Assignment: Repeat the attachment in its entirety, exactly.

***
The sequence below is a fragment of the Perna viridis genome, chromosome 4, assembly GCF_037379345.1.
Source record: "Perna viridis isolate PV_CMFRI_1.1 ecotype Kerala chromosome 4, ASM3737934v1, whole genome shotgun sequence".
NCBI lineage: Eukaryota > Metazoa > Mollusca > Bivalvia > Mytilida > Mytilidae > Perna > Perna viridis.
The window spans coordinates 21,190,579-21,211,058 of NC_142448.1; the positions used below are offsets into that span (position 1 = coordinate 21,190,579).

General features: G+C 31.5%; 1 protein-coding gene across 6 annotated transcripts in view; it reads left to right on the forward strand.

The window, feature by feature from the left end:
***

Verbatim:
The sequence below is a fragment of the Perna viridis genome, chromosome 4, assembly GCF_037379345.1.
Source record: "Perna viridis isolate PV_CMFRI_1.1 ecotype Kerala chromosome 4, ASM3737934v1, whole genome shotgun sequence".
NCBI lineage: Eukaryota > Metazoa > Mollusca > Bivalvia > Mytilida > Mytilidae > Perna > Perna viridis.
The window spans coordinates 21,190,579-21,211,058 of NC_142448.1; the positions used below are offsets into that span (position 1 = coordinate 21,190,579).

General features: G+C 31.5%; 1 protein-coding gene across 6 annotated transcripts in view; it reads left to right on the forward strand.

The window, feature by feature from the left end: